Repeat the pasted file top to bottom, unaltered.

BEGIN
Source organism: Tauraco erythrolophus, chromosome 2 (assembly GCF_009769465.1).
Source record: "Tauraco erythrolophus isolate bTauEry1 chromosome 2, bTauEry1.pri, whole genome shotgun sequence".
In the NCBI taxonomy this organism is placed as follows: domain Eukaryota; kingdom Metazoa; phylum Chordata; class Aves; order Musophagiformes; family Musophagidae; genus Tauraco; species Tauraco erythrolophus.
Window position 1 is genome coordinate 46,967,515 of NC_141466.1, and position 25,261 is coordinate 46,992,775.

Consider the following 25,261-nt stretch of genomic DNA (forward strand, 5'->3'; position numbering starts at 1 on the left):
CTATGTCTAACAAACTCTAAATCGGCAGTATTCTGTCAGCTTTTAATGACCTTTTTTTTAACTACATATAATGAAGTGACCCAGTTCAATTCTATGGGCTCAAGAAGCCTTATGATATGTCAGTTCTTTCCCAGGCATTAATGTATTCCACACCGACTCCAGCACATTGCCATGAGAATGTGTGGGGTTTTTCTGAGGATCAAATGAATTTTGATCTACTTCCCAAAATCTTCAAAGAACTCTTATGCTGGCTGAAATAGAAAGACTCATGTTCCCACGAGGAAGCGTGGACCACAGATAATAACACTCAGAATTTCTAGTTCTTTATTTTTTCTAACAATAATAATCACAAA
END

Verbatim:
Source organism: Tauraco erythrolophus, chromosome 2 (assembly GCF_009769465.1).
Source record: "Tauraco erythrolophus isolate bTauEry1 chromosome 2, bTauEry1.pri, whole genome shotgun sequence".
In the NCBI taxonomy this organism is placed as follows: domain Eukaryota; kingdom Metazoa; phylum Chordata; class Aves; order Musophagiformes; family Musophagidae; genus Tauraco; species Tauraco erythrolophus.
Window position 1 is genome coordinate 46,967,515 of NC_141466.1, and position 25,261 is coordinate 46,992,775.

Consider the following 25,261-nt stretch of genomic DNA (forward strand, 5'->3'; position numbering starts at 1 on the left):
CTATGTCTAACAAACTCTAAATCGGCAGTATTCTGTCAGCTTTTAATGACCTTTTTTTTAACTACATATAATGAAGTGACCCAGTTCAATTCTATGGGCTCAAGAAGCCTTATGATATGTCAGTTCTTTCCCAGGCATTAATGTATTCCACACCGACTCCAGCACATTGCCATGAGAATGTGTGGGGTTTTTCTGAGGATCAAATGAATTTTGATCTACTTCCCAAAATCTTCAAAGAACTCTTATGCTGGCTGAAATAGAAAGACTCATGTTCCCACGAGGAAGCGTGGACCACAGATAATAACACTCAGAATTTCTAGTTCTTTATTTTTTCTAACAATAATAATCACAAA